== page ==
Forbes’ recent article entitled “Can The Dutch Example Help Us Improve Long-Term Care And Manage Its Costs? Maybe” says that when investigating further, it’s not hard to find articles praising the Dutch approach to eldercare. Its “Dementia Village” has received a lot of press for its patient-friendly approach of creating a secure, “Truman Show”-style community where seniors can spend time at the town square or shopping at the grocery store. They also live in individual homes styled in the manner of their youth.

An expert on eldercare at Access Health International described her experiences in a visit to the country. She said that the organizations she visited focused on well-being, wellness and lifestyle choices. They focused less on the medical aspects of chronic and long-term care. The groups didn’t consider themselves to be part of the curative branch of the healthcare system—these healthcare professionals only focused on patients’ individual capabilities, freedom, autonomy and wellness.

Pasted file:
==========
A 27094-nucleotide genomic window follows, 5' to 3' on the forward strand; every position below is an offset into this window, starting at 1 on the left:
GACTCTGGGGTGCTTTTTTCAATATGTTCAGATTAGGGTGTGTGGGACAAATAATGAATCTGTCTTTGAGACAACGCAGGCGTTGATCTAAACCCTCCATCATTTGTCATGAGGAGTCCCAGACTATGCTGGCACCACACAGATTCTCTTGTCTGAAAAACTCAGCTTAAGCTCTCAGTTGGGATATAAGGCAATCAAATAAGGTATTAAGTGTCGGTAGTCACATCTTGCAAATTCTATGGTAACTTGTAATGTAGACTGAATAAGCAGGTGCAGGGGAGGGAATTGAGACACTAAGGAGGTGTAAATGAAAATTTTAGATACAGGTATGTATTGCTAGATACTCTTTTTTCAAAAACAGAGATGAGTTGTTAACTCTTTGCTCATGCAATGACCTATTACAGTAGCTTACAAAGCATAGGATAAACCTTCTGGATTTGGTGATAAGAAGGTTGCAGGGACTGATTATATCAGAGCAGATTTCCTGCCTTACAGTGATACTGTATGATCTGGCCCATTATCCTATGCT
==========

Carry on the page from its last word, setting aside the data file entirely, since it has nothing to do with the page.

The article took a look at the FICA-equivalent taxes in the Netherlands with data from the Social Security Programs Throughout the World, at the Social Security website. For old age, disability and survivor’s benefits (the U.S. Social Security-equivalent), the Dutch contribute 20% of their pay, to a max of $37,700. Employers pay 6.27% of pay, up to $60,600. For medical, the system is a hybrid one. The workers buy private insurance. Employers pay 6.90% of covered payroll (with no limit), and the government subsidizes the benefits. As far as long-term care, workers pay 9.65% of earnings up to $37,700.

A World Bank consultant gave a more detailed review of the Dutch system in a 2017 paper entitled, Aging and Long-Term Care Systems: A Review of Finance and Governance Arrangements in Europe, North America and Asia-Pacific.